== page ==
Ghost hunters capture voice on recorder
A team of ghost hunters have captured haunting images showing a shadowy figure standing next to a noose at an abandoned mental asylum.
The group of paranormal investigators believe they caught the proof of the afterlife after a spooky visit to Pool Parc asylum in Ruthin, north Wales. They also captured chilling video footage of "growling" and "screaming" noises as they made their way around the dilapidated 200-year-old manor house.
Beth Hopper, 32, who runs Spirit Walkers, said they only discovered the image of what they believe could be a ghost standing by an open window once they returned home. The six-strong group had gone armed with specialist equipment including night vision cameras and EVP (electronic voice phenomena) devices.
Mum-of-three Beth, said: "We were filming through a broken window and I just can't explain the growling sound I heard on the film when I got back to the car.
"Its about one minute and five seconds into the footage, I thought, what the hell is that?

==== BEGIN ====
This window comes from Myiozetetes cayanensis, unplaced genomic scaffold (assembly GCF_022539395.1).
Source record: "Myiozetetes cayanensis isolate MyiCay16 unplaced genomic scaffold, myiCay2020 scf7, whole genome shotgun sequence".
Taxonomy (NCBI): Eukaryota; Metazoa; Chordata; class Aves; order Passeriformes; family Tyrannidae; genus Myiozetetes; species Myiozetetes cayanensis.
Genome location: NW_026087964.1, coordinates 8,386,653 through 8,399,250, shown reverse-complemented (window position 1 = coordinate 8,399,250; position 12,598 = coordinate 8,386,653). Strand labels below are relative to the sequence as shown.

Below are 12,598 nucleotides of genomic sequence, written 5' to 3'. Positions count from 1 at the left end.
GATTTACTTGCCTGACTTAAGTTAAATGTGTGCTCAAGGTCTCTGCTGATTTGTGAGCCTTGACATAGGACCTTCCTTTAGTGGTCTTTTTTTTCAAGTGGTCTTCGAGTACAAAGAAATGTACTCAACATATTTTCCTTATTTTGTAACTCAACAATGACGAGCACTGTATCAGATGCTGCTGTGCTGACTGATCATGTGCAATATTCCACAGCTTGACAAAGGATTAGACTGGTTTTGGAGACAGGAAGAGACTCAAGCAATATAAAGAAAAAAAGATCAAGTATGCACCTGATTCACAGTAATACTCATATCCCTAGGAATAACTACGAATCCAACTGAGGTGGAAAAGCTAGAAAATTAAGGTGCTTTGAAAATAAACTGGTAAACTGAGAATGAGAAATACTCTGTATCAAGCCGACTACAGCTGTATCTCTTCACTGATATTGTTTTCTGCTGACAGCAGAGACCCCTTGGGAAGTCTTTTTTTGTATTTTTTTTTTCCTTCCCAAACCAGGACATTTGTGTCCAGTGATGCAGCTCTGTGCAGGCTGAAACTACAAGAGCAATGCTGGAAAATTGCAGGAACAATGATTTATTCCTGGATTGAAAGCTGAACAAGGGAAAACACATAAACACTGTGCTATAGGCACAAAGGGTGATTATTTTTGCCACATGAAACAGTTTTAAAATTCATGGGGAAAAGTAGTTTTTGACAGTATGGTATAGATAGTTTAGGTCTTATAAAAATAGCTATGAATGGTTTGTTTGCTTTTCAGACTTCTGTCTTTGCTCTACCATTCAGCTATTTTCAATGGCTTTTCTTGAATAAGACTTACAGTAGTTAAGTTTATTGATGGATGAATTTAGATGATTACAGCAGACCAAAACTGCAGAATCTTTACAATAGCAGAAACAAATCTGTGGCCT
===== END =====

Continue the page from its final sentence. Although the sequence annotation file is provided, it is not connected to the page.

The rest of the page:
"I also got those screams on the electronic voice phenomena. It was quite disturbing. People have said to me they can hear the sound of torture.
"If you picture the mental asylum and what might've happened there, that might explain it. It is just a horrible sound.
"I've been there several times and have heard voices and footsteps. One girl said she felt a nurse was standing right in front of her in the dark.
"We'd also heard reports of an ex-patient there who thinks he's a Roman soldier and who marches up and down the corridor and throws stones at people.
"It was pretty creepy"
"I was glad to get out of there in the end! But then when we did we saw a noose hanging from a window that we hadn't spotted with our torches before we went in. "It wasn't until I lightened the picture later that we saw what could be a figure in the window. It was pretty creepy.
"The spirits could be trying to send a signal of the pain they went through there. My team say spirits are drawn to me because of my bubbly personality.
Pool Parc dates back to the 16th Century when it was home to the Salesbury family and the manor house was rebuilt for William Bagot, 2nd Baron Bagot, in the 1820s.
It was apparently lost in a bet by the Bagot family and it was later sold to the District Health Authority, becoming a convalescent home and then an asylum, used as an overspill for North Wales Hospital in Denbigh before closing in 1989.